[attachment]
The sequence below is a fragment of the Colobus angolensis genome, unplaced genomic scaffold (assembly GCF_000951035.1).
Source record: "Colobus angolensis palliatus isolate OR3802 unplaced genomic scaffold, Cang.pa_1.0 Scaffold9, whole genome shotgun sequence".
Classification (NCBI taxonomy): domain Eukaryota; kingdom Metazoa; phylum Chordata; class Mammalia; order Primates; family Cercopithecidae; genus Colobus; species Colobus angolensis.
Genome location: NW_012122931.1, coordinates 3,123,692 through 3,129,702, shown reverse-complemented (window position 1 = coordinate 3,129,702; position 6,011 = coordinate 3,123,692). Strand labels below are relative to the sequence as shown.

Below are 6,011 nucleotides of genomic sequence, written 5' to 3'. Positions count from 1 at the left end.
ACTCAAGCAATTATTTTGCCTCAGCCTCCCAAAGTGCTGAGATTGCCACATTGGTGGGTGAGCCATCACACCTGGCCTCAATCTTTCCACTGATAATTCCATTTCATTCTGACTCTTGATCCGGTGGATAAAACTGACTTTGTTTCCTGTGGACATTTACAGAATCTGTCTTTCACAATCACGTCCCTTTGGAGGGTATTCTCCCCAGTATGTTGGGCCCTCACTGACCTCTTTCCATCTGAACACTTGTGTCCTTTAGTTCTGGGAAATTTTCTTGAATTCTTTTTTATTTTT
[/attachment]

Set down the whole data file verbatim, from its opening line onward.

The sequence below is a fragment of the Colobus angolensis genome, unplaced genomic scaffold (assembly GCF_000951035.1).
Source record: "Colobus angolensis palliatus isolate OR3802 unplaced genomic scaffold, Cang.pa_1.0 Scaffold9, whole genome shotgun sequence".
Classification (NCBI taxonomy): domain Eukaryota; kingdom Metazoa; phylum Chordata; class Mammalia; order Primates; family Cercopithecidae; genus Colobus; species Colobus angolensis.
Genome location: NW_012122931.1, coordinates 3,123,692 through 3,129,702, shown reverse-complemented (window position 1 = coordinate 3,129,702; position 6,011 = coordinate 3,123,692). Strand labels below are relative to the sequence as shown.

Below are 6,011 nucleotides of genomic sequence, written 5' to 3'. Positions count from 1 at the left end.
ACTCAAGCAATTATTTTGCCTCAGCCTCCCAAAGTGCTGAGATTGCCACATTGGTGGGTGAGCCATCACACCTGGCCTCAATCTTTCCACTGATAATTCCATTTCATTCTGACTCTTGATCCGGTGGATAAAACTGACTTTGTTTCCTGTGGACATTTACAGAATCTGTCTTTCACAATCACGTCCCTTTGGAGGGTATTCTCCCCAGTATGTTGGGCCCTCACTGACCTCTTTCCATCTGAACACTTGTGTCCTTTAGTTCTGGGAAATTTTCTTGAATTCTTTTTTATTTTT